WeightControl.com Interview with:
Britt Burton–Freeman, Ph.D
Director of the Center for Nutrition Research at IFSH
Associate Professor, Food Science and Nutrition
Illinois Institute of Technology
WeightControl.com: What is the background for this study? What are the main findings?
Response: Red raspberries contain appreciable amounts of dietary fiber and a variety of other nutrients, such as vitamin C, vitamin K, magnesium and potassium. They also contain phytochemicals, such as polyphenols with documented biological activity suggesting metabolic benefits. However, there is limited data assessing the potential effects of red raspberries in humans, particularly in those people who might benefit the most, ie., people at risk for diabetes mellitus.
We investigated the health benefits of consuming 1-2 cups of red raspberries in a group of people who were overweight/obesity and had prediabetes and insulin resistance.
The results showed that when a breakfast meal was consumed with raspberries, less insulin was needed to manage blood sugar compared with a meal with no raspberries. Moreover, when two cups of red raspberries were included in the breakfast meal, blood sugar concentrations were significantly lower compared to consuming breakfast without raspberries.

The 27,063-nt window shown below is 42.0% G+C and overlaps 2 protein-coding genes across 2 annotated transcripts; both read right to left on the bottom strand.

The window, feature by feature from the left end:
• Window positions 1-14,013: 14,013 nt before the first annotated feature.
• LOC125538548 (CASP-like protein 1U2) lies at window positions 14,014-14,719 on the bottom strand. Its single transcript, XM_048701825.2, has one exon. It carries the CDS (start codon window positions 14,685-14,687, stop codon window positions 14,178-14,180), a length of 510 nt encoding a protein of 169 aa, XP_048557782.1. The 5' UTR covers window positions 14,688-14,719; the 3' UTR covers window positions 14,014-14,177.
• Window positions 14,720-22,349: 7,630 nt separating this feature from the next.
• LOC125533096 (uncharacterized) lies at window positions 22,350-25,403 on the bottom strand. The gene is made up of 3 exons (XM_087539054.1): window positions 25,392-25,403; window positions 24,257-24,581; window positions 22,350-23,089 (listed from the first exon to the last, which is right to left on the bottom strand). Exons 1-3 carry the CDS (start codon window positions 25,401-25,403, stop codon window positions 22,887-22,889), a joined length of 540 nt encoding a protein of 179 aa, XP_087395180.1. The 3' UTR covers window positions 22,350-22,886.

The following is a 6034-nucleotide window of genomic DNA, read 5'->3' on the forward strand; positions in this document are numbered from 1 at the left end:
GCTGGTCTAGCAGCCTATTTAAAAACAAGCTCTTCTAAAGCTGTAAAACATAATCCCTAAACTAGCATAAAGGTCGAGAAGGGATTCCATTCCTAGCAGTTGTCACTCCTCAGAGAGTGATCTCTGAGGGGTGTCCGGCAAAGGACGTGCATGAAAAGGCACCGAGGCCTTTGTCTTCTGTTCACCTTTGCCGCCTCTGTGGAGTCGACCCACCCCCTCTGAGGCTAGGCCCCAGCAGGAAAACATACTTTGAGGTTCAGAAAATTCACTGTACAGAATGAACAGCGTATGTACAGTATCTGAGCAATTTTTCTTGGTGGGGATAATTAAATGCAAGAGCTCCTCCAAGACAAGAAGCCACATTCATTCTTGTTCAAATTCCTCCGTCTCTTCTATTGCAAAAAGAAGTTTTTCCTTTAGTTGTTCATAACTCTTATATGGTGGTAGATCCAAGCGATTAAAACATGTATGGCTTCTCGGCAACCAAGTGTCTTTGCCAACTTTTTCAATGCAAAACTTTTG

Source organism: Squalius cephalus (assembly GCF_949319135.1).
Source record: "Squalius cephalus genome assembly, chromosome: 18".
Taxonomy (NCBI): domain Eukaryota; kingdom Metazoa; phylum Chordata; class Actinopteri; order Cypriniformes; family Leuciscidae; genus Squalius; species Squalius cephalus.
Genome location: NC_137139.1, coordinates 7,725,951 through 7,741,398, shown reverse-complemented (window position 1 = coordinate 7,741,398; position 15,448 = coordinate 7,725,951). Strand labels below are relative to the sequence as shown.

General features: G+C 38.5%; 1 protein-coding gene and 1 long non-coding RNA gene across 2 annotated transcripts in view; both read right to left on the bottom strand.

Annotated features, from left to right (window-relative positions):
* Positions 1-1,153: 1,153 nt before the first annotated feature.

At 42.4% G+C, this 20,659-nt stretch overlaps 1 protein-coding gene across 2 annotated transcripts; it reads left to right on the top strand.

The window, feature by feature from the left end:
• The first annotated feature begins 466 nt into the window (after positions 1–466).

WeightControl.com: What should readers take away from your report?
Response: Our finding suggests that simple inclusion of red raspberries in meals can help people with prediabetes and insulin resistance by reducing the post-meal glycemic burden. These people are at significant risk of converting to type 2 diabetes, which can be reduced by managing post-meal metabolic responses.
WeightControl.com: What recommendations do you have for future research as a result of this study?
Response: Studies in both humans and animals have demonstrated that impaired insulin signaling is associated with development of multiple other chronic diseases and conditions. Future research should examine the long-term effects of red raspberry intake and their extended benefits as it relates to improved insulin action.
WeightControl.com: Is there anything else you would like to add? Any disclosures?
Response: The pre-disease state, such as pre-diabetes, is an important warning sign to take action to reduce risk of converting to type 2 diabetes. Modification of diet is a critical component of the recommended lifestyle changes for individuals identified with pre-diabetes. The American College of Endocrinology and the American Association of Endocrinologists suggest providing patients information about foods that promote health vs promote metabolic disruption, and provide information on specific foods, meal planning, grocery shopping and dining out strategies. Our research provides the type of data needed for health practitioners to recommend specific foods that can aid in improving postprandial insulin action and glycemic control.
Di Xiao, Lanjun Zhu, Indika Edirisinghe, Jawed Fareed, Yevgeniy Brailovsky, Britt Burton‐Freeman
First published: 14 February 2019
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